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Slavery in Cuba. A Report of the Proceedings of the Meeting, Held at the Cooper Institute. New York City, December 13, 1872.

1872NY-Cuba-New-York_Proceedings-page13.pdf

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13

ties for a money consideration, that their purchase and sale has been openly carried on, and that, in the case of the death of a slave, an emancipado, whose death was then reported, was made to assume the slave's name, so that a large proportion of emancipados have been returned as dead, who were really living and in slavery,

It is true that the Law of the 23d of June, 1870, gave to the emancipados the long-deferred privilege of at once entering upon the full exercise of the rights of free men, but it remains to be seen whether this provision has been faithfully fulfilled, and in fact, the Cuban authorities can hardly have interpreted it literally, inasmuch as subsequently to the promulgation of the Law, the Captain General issued various separate Decrees granting the liberty, which the law secured to all, to only a portion of the emancipados.

I have thus shortly reviewed the history of the emancipados, and the claims of Her Majesty's Government to intercede on their behalf. You are aware of the reasons that have induced Her Majesty's Government to refrain from making any representation in favor of these unfortunate men up to this time, and even to resist the pressure put upon Government both in and out of Parliament to interfere in their behalf.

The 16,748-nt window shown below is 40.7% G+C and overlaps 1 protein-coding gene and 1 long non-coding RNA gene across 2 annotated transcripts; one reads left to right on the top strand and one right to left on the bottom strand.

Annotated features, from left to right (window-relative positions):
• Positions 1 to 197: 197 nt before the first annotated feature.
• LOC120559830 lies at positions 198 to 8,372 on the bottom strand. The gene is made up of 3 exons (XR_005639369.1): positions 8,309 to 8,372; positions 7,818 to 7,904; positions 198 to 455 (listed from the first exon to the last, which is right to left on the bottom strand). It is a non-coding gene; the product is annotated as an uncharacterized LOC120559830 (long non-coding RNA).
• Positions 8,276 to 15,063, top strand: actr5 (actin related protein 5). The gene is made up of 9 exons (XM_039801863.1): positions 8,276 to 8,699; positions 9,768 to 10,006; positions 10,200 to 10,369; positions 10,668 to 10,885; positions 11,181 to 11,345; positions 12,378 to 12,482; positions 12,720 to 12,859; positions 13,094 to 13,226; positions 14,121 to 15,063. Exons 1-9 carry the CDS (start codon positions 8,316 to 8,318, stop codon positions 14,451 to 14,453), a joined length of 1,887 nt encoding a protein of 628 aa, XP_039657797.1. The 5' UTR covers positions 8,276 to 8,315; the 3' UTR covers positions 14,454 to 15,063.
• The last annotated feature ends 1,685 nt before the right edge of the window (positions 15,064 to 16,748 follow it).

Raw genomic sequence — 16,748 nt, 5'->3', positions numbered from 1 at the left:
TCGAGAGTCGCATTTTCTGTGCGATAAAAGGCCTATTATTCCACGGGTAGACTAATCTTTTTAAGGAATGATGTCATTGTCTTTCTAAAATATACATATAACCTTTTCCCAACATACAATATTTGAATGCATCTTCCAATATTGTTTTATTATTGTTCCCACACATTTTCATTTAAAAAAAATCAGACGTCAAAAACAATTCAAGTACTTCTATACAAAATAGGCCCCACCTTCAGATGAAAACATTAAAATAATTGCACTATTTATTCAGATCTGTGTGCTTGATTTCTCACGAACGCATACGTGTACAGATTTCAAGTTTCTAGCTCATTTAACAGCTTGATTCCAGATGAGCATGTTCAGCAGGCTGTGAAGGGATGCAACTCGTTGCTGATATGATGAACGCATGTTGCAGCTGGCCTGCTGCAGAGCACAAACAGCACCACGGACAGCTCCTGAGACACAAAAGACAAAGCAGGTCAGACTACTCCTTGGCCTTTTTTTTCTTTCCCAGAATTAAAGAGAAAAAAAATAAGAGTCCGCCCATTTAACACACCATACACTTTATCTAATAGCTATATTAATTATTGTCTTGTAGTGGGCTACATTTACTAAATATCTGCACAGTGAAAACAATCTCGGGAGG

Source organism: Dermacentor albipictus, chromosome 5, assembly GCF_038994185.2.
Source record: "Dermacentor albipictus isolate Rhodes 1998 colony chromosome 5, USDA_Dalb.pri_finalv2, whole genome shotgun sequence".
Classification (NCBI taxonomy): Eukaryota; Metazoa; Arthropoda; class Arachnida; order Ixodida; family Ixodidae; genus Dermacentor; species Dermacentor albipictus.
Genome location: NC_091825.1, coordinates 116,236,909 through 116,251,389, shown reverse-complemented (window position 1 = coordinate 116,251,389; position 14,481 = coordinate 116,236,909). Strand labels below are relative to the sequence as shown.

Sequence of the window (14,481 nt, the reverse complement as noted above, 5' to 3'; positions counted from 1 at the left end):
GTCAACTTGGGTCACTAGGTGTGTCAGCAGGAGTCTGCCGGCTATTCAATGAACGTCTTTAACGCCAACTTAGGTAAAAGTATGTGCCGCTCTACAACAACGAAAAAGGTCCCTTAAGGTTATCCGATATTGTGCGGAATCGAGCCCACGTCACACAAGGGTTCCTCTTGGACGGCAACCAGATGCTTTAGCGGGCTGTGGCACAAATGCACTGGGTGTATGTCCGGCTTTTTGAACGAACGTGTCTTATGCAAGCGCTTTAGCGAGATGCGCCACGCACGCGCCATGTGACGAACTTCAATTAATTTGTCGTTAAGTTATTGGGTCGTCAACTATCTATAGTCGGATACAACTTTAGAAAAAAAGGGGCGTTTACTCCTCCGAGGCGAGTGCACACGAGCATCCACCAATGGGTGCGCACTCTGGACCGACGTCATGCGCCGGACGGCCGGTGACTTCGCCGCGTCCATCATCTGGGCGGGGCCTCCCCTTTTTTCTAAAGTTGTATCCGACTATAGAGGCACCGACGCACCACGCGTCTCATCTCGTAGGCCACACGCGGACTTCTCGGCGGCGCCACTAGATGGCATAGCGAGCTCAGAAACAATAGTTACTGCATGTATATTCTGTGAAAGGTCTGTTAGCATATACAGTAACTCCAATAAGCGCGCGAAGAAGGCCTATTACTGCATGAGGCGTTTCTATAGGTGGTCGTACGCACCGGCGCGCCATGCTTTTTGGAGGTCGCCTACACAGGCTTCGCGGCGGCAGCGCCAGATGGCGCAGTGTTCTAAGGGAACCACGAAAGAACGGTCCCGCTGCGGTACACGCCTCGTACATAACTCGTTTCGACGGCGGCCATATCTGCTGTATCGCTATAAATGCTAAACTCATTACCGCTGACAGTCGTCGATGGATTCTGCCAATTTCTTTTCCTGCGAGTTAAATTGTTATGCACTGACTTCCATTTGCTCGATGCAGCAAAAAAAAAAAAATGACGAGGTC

They have not hesitated to express their entire confidence in the solemn assurances and pledges given by the late and former Spanish Governments that the law of the 23d of June was only the initiation of a more complete and thorough measure of abolition; and they were most unwilling to press the Spanish Government unnecessarily in a course of policy which they were were inaugurating spontaneously, which necessarily required time for its development, and which Her Majesty's Government were confidentially and repeatedly assured would shortly lead to the entire abolition of slavery, and to the consequent freedom of the emancipados.

Two Sessions of the Cortes have passed since these promises were made, and no further legislation has, to my knowledge, been attempted by the Government. The difficulties arising from the state of affairs in Cuba were alleged as a justification for this delay, and Her Majesty's Government admitting the validity of the excuse, refrained from pressing the question during the last Session of the Cortes.

But affairs appear to have completely changed since that time.

Notwithstanding that a petition has been presented to Congress by the Deputies from Porto Roco itself, submitting an admirable scheme for the immediate and total abolition of slavery in that island (compensation to the slave-owners being made from a loan to be raised on the revenues of the island, which show an annual surplus); notwithstanding the admitted fact that, from the small number of slaves in the island, the feeling of the planters, and the excellent labor regulations in force there, the emancipation of the slaves might be effected with ease and security; notwithstanding that petitions have been presented from other important places in favor of the thorough and immediate abolition of slavery; and notwithstanding the exertions of a considerable number of able and determined men, to whom all credit and honor are due—these efforts are likely to be defeated by the uncompromising opposition of the pro-slavery party in Cuba, who are determined to resist, by all means in their power, the introduction of any further measure for the abolition of slavery, and by the indisposition of the Spanish Government to grapple with the difficulties of the

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